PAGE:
Making voting hi-tech will make the entire democratic process of voting an unsafe venture, feels S Y Quraishi, Chief Election Commissioner of India. He said on Tuesday that India was not yet ready for bringing in technology into the voting system. The CEC spoke to TOI on the utility of the voter ID cards and put the onus on the citizen to step out and vote. Excerpts:
Is e-voting feasible for India? Technology is not an issue for implementing e-voting. But it is not feasible in India at this point of time. How do we know who is voting on whose behalf? It is not possible to provide security for every voter with a gunman behind him/her. Online voting is not good, though it looks simpler.
Filing Form 6 for inclusion of name in the voters’ list is still a cumbersome process. Why is the Hyderabad model of having drop boxes for these forms not replicated? The Hyderabad model has worked well. We will replicate it in Karnataka. Under this, there will be drop boxes in malls, airport, bus stand and other public places so that the citizens can fill the form and drop it into the box.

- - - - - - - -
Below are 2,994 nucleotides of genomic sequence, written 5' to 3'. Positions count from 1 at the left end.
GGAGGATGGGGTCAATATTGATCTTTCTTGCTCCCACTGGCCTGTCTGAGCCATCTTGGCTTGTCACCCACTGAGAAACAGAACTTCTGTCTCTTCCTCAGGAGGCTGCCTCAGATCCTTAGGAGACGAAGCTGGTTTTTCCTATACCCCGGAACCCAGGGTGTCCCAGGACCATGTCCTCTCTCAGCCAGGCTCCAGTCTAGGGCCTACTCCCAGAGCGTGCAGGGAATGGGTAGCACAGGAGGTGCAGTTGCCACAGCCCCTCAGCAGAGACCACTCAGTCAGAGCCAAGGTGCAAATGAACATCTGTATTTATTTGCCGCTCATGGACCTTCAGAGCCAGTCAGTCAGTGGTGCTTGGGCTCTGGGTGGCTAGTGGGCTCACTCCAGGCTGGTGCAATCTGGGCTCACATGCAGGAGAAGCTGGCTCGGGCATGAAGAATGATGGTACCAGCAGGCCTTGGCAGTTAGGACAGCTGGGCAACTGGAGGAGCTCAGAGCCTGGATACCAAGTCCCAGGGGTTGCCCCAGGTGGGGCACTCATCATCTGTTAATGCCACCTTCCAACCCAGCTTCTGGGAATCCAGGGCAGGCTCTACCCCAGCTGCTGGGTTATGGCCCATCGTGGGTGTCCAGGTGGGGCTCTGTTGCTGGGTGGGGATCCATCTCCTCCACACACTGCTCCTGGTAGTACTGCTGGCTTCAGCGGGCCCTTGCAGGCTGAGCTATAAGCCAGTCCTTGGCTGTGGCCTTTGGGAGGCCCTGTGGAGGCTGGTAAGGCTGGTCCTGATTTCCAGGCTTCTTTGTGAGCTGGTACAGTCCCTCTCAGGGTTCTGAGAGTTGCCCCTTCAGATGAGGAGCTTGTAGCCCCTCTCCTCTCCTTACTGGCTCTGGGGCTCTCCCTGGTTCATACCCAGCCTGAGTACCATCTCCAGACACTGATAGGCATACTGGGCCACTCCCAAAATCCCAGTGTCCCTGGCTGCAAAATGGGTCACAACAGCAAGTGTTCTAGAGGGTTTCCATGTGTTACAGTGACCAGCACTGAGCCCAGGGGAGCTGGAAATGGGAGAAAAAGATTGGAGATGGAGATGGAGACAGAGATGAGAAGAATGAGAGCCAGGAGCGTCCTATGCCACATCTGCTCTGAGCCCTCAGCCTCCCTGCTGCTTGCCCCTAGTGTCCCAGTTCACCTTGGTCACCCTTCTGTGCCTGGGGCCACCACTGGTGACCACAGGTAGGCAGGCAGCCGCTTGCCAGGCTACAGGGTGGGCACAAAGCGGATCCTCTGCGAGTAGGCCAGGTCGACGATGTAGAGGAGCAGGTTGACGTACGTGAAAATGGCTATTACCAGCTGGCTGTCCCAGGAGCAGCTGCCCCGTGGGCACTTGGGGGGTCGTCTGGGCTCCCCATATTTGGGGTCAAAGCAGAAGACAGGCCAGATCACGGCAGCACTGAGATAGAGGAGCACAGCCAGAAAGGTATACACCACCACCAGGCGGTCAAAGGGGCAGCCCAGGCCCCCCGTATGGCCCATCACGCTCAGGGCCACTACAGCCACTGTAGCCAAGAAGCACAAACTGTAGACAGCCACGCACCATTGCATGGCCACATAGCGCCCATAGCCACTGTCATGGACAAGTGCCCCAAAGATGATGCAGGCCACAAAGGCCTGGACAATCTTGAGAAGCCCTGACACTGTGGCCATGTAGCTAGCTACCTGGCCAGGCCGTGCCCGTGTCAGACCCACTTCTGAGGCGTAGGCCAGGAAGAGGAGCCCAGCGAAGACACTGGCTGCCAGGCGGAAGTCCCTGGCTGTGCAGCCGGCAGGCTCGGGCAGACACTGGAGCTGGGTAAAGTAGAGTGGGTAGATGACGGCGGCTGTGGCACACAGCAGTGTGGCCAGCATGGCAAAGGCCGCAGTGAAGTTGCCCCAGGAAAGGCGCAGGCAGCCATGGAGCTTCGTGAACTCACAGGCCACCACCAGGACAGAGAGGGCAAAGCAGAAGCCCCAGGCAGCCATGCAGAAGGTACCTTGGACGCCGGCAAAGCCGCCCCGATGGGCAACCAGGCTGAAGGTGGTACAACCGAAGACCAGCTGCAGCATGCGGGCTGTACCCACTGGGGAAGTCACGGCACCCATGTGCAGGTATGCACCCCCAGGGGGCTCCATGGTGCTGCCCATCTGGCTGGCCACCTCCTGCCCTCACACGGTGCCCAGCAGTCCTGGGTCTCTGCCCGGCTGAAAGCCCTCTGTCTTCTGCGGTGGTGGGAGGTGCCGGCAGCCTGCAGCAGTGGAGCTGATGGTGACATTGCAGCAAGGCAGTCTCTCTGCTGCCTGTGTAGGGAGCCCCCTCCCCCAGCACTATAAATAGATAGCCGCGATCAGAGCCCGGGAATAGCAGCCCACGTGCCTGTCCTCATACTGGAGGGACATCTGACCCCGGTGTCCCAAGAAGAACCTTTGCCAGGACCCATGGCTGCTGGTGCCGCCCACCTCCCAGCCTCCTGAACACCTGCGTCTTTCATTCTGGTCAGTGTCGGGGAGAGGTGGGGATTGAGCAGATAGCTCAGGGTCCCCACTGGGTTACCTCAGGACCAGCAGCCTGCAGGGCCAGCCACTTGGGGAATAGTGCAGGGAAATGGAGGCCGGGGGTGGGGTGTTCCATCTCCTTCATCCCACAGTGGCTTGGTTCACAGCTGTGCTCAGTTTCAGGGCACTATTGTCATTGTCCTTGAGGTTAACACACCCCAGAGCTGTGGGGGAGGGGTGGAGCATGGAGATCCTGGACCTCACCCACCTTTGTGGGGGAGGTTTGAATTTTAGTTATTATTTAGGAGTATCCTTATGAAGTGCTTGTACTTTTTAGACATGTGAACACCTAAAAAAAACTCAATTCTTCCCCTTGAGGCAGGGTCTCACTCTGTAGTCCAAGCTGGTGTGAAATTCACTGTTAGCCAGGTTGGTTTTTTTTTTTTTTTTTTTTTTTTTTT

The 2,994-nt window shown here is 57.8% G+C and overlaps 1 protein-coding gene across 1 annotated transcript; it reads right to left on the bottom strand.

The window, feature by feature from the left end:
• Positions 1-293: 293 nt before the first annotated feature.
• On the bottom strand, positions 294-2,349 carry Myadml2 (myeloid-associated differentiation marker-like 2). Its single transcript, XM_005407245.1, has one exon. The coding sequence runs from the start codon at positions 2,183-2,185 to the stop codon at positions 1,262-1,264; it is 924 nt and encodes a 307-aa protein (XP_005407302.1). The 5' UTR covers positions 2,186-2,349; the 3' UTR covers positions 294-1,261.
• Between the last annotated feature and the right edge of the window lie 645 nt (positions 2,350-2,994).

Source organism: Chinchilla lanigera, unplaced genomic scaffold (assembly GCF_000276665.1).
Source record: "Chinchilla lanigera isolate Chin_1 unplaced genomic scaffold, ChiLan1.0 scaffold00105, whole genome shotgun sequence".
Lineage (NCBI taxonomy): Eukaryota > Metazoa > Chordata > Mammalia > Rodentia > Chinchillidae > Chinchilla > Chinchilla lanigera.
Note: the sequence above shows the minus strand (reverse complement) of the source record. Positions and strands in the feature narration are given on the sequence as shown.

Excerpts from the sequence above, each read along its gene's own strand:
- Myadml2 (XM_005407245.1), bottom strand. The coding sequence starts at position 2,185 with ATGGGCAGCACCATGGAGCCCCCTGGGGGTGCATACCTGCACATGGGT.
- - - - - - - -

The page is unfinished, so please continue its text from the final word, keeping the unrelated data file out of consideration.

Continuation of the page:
The voter ID card is of no use. Lakhs of eligible voters with this card still cannot vote. Why? A responsible voter will have to keep in touch with the booth-level officers five to six months before the elections. It is your duty to vote. It is not a thing of pride to comment on the politicians and say “I won’t vote for you and you are all useless.” To vote is the symbol of empowerment. It is easy to blame the system. Gated communities do not allow our officials inside their premises.
Why is voting still so complex? Where do we stand in the global electoral scenario? It is said that ours is the largest voters’ list. There are 75 crore voters in India. This figure is more than that of all 50 countries of Europe put together, 20 countries of South America and more than all the Commonwealth nations. In fact, when US secretary of secretary Hillary Clinton visited Tamil Nadu recently, she had said that the Election Commission of India was a benchmark for global electoral process. Eleven chief election commissioners from different nations have approached me to learn from us.